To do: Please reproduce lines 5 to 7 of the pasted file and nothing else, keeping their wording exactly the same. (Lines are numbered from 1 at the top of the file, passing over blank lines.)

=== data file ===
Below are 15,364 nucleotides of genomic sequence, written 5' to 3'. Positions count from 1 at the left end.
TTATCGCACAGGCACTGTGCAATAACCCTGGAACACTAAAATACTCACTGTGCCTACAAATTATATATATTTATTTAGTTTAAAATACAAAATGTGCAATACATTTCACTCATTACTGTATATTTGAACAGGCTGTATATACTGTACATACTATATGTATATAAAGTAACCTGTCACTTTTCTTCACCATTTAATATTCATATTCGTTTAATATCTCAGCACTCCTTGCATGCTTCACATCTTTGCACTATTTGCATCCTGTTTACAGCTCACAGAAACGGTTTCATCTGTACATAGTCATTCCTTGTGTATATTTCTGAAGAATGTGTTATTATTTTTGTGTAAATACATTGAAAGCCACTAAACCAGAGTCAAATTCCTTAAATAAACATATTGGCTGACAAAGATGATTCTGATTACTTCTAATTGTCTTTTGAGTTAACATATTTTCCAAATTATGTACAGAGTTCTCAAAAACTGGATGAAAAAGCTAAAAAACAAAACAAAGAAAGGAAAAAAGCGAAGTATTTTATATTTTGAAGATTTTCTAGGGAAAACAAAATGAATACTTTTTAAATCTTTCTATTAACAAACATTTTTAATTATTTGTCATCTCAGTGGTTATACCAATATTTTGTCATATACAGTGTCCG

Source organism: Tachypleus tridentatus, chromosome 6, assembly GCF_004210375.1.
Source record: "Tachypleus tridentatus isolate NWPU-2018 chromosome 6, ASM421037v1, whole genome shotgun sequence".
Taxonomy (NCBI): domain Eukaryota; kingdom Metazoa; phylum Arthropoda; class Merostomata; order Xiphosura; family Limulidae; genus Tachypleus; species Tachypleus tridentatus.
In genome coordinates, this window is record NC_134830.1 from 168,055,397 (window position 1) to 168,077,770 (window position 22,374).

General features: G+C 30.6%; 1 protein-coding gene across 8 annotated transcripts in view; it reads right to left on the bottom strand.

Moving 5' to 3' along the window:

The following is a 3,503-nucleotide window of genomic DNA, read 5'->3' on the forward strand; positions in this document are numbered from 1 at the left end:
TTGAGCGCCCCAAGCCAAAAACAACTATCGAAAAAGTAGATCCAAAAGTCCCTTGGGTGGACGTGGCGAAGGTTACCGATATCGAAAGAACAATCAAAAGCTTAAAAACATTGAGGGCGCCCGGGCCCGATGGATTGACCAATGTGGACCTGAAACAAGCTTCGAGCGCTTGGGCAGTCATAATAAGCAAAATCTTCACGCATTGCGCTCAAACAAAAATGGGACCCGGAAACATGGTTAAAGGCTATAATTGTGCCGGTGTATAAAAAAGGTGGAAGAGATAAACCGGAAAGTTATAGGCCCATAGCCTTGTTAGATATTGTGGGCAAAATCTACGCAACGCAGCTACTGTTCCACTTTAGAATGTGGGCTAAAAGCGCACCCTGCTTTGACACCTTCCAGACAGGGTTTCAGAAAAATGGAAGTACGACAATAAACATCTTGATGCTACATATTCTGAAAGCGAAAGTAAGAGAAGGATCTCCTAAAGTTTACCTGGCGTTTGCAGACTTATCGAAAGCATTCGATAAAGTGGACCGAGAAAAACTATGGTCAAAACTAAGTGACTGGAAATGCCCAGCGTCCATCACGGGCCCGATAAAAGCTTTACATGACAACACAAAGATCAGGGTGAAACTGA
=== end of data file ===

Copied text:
Taxonomy (NCBI): domain Eukaryota; kingdom Metazoa; phylum Arthropoda; class Merostomata; order Xiphosura; family Limulidae; genus Tachypleus; species Tachypleus tridentatus.
In genome coordinates, this window is record NC_134830.1 from 168,055,397 (window position 1) to 168,077,770 (window position 22,374).

General features: G+C 30.6%; 1 protein-coding gene across 8 annotated transcripts in view; it reads right to left on the bottom strand.